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MARCH 23 - 30, 2017
BORN FROM A TRADITION OF
LEARN TO OUTSHINE COMPETITORS
THIS MOTHER’S DAY
OFFICIAL MAGAZINE FOR THE
JEWELLERS ASSOCIATION OF AUSTRALIA
CONSUMER NARCISSISM IS ON THE
RISE, JEWELLERS BETTER DELIVER
A CAUTIONARY TALE OF DIAMOND
AND TULIP MANIA
FEATURES REGULARS BUSINESS
18/ ONE OF A KIND
Jewellers are in prime position to
tap into consumer narcissism.
23/ MUM’S THE WORD
Uncovering what it takes to outsmart
and outshine this Mother’s Day.
Revealing inclusions: sapphire
38/ JAA President’s report
41/ Business feature
David Brown explores
advancements that are
rejuvenating traditional retail.
Spark results with referral teams,
reports Michael Griffiths.
29/ DIAMOND BUBBLE
Lessons learned from the diamond
and tulip investment bubbles.
31/ BRACE FOR IMPACT
Lifting the lid on top trends expected
to impact retailers.
39/ JAA Member’s profile
48/ My Bench
James Tyler is fed up with
bad quality metals.
Chris Hallberg outlines the daily
habits of successful leaders.
Stephanie O’Brien discusses
strategies for managing
47/ Logged On
Increase engagement with
Facebook Live, advises Lux Narayan.
Front cover advertiser:
The Kameleon collection is a
new customisable jewellery
offering by Portobello. Visit:
March 2017 Jeweller 5
Win your share of more than $80,000
in prizes at the Jewellery Design Awards!
Entries close June 1st.
The winner of the ‘Supreme Award’ will receive two business class tickets and four night’s accommodation
to Baselworld 2018. The Jewellery Design Awards will be held at the 2017 International Jewellery Fair at the brand new
International Convention Centre Sydney. To enter please register at www.jewelleryfair.com.au for terms and conditions.
All entries are to be received at Expertise Events on or before June 1st 2017.
Picture courtesy of Baselworld
Entries will be accepted in the following categories:
• 1st & 2nd year Apprentice/Student Award
• 3rd & 4th year Apprentice/Student Award
• Australian Opal Award
• Bridal Award
• CAD/CAM/CAST Award
• Coloured Gemstone Award
• Diamond Award
• Fair Visitors’ Choice Award
• Men’s Accessories & Jewellery Award
• Pearl Award
• Precious Metal Award
• Supreme Award – The entry that receives the highest
point score out of all of the finalists will be
determined as the ‘Supreme Award’ winner
All prizes on offer are category specific and aim to help the businesses and designers who enter. Finalists will be showcased in an
interactive display at the International Jewellery Fair 2017 at ICC Sydney. This is also where the Fair Visitors’ Choice Award will be decided.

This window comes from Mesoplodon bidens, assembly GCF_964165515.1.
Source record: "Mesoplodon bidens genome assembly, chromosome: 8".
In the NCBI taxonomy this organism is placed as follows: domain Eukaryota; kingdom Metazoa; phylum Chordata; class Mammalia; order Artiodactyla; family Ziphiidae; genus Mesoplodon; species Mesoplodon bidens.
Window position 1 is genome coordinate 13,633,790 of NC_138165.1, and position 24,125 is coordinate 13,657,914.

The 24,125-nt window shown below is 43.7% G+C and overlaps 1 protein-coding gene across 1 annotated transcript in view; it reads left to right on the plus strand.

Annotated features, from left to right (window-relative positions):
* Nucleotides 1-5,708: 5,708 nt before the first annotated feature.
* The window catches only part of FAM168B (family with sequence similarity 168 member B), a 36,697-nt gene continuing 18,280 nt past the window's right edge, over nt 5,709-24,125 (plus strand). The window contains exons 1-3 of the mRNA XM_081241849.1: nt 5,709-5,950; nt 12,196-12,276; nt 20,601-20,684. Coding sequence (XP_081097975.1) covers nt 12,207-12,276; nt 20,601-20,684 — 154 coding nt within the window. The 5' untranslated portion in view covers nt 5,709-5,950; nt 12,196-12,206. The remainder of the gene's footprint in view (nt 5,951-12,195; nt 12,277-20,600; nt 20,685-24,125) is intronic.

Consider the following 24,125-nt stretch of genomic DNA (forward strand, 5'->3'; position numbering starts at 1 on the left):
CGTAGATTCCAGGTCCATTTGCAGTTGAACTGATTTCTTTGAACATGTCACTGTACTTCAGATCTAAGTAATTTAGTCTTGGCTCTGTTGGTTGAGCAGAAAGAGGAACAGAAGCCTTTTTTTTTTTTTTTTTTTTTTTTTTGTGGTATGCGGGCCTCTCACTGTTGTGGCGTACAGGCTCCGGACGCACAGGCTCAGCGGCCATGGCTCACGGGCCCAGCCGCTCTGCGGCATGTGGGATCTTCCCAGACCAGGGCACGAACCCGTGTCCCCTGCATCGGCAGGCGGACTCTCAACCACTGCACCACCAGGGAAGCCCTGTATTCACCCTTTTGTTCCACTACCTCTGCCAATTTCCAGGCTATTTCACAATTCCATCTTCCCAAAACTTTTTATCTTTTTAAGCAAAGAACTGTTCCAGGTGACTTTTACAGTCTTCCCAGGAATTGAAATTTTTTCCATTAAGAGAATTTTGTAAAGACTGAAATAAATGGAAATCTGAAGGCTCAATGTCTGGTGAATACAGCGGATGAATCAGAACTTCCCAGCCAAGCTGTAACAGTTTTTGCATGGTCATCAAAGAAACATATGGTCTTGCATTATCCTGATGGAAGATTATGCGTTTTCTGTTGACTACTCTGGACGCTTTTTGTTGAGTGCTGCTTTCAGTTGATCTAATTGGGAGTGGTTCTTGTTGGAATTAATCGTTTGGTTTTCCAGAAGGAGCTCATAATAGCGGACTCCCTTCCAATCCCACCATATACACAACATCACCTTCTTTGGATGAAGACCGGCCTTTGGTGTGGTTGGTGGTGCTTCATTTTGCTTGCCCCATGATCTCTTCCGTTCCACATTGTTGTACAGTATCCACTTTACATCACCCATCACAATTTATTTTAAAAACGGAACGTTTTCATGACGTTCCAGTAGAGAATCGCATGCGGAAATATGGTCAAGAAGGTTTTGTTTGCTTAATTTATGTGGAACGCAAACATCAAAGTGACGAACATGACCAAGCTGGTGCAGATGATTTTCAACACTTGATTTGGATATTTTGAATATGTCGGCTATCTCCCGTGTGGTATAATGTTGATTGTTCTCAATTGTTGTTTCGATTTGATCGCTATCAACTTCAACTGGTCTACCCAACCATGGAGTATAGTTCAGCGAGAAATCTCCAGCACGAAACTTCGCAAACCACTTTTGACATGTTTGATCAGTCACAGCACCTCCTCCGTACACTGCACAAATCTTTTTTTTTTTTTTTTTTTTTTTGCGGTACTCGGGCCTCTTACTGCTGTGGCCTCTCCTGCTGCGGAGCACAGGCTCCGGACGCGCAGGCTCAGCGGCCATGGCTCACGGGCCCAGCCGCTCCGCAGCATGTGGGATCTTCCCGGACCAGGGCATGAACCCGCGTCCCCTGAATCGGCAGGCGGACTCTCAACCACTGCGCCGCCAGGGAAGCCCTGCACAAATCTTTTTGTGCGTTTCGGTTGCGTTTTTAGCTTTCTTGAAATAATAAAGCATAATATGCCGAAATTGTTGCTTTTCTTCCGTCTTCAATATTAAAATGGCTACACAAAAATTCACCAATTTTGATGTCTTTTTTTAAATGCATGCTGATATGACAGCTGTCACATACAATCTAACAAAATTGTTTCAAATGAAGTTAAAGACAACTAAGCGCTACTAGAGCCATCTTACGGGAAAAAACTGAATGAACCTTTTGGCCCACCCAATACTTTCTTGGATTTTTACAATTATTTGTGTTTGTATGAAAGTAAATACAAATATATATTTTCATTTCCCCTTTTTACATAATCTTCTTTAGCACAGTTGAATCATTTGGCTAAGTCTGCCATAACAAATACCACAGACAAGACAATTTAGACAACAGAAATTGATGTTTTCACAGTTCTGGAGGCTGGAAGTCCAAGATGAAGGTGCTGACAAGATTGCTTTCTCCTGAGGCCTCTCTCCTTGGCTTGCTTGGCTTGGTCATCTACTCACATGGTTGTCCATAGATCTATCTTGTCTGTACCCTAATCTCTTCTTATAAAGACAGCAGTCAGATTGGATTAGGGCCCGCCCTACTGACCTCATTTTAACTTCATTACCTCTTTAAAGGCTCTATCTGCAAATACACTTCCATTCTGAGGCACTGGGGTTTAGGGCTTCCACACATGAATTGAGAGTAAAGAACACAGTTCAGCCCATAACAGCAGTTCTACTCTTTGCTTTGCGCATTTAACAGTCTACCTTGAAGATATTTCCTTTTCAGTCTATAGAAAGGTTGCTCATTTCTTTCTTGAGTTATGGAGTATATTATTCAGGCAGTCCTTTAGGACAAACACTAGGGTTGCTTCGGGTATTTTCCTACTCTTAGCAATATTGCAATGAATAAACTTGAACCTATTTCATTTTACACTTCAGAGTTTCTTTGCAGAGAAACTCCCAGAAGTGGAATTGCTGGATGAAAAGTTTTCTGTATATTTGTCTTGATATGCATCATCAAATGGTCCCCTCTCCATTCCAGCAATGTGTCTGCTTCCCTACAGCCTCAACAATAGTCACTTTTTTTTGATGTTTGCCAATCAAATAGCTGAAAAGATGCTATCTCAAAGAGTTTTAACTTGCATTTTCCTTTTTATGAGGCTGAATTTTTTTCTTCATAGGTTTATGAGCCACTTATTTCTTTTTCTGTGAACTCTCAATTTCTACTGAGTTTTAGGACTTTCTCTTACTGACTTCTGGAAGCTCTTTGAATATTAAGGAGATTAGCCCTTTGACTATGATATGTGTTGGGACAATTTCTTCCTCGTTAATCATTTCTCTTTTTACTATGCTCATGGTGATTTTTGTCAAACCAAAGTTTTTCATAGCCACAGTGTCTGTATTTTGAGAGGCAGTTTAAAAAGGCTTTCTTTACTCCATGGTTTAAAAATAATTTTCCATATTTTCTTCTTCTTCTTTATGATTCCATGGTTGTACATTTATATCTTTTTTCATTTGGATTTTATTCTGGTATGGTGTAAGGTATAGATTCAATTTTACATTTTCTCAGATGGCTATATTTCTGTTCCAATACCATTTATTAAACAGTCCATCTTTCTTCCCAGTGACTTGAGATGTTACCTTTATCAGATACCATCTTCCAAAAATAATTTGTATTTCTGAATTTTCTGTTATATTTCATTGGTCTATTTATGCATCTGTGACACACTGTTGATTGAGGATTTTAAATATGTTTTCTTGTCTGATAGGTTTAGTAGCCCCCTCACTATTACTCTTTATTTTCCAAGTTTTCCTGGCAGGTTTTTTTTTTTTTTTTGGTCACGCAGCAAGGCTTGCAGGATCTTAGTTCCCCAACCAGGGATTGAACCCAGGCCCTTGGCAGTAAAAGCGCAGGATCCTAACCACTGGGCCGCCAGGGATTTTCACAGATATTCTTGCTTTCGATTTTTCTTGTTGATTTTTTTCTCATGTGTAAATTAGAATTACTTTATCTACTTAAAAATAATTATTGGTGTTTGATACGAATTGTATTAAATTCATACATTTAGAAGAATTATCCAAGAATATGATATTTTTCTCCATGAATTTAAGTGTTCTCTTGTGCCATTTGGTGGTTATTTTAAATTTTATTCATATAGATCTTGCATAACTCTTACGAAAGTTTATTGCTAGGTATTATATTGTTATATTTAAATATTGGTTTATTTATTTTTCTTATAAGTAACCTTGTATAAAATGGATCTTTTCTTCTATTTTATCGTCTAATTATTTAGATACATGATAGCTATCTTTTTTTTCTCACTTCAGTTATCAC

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TIPS TO TREASURE IN TOUGH TIMES
Jewellers have seen tough times in retail
trading before. Capitalism means, or demands,
that there are boon times followed by slow
times, but the current trading conditions
seem a little different to those past.
It was recently announced that Australia
avoided a technical recession by posting
positive GDP figures. There’s no doubt the
Australian economy has been resilient; there
are very few countries that can brag about
escaping an economic recession for 25 years.
In fact, we have had one of the world’s
longest growth streaks and are now expected
to surpass the Netherlands’ 26-year streak
(1982–2008). That aside, successful trading
has not been achieved across the board.
There has been constant reference to the
‘two-speed’ economy – the first buoyed by
the mining and resources boom and the
second being a far slower and less positive
situation. Categories within the overall retail
market have performed to varying success
levels and jewellery has had ups and downs.
The reason why this slow-down seems
different is because the market has changed
– or, more precisely, the consumer has
changed. To be even more specific, I think the
main difference is the change in shopping
avenue as opposed to the change in shoppers
themselves; consumers now have more
product choice and more choice of retail
sellers. The rise of multi-channel shopping
allows consumers to review everything.
Of course, there’s more to the current tough
trading times than internet activity but the
challenge is to find a niche in this digital era.
Although I regularly hear of jewellers who
are bucking the trend and recording good
sales, there’s no doubt many retailers are
probably thinking Australia is in a recession.
I don’t profess to have all the answers but
today’s retail landscape did make me think
about some of the advice Jeweller gathered
a few years ago about tips for trading in tough
times. A refresher in ‘basics’ never goes astray.
One that initially springs to mind: don’t
fall into a false sense of panic and start
discounting everything. This will just reduce
margins (profits) and raise expenses by
replenishing stock at more expensive prices.
I might sound like a broken record but
retailers need a strategy that covers all areas
of business. The first sector seeking attention
is stock and product choice. Move slow-selling
stock out of the store and review the entire
product range often, thinking about which
products actually work and the marketing
spend that each product requires.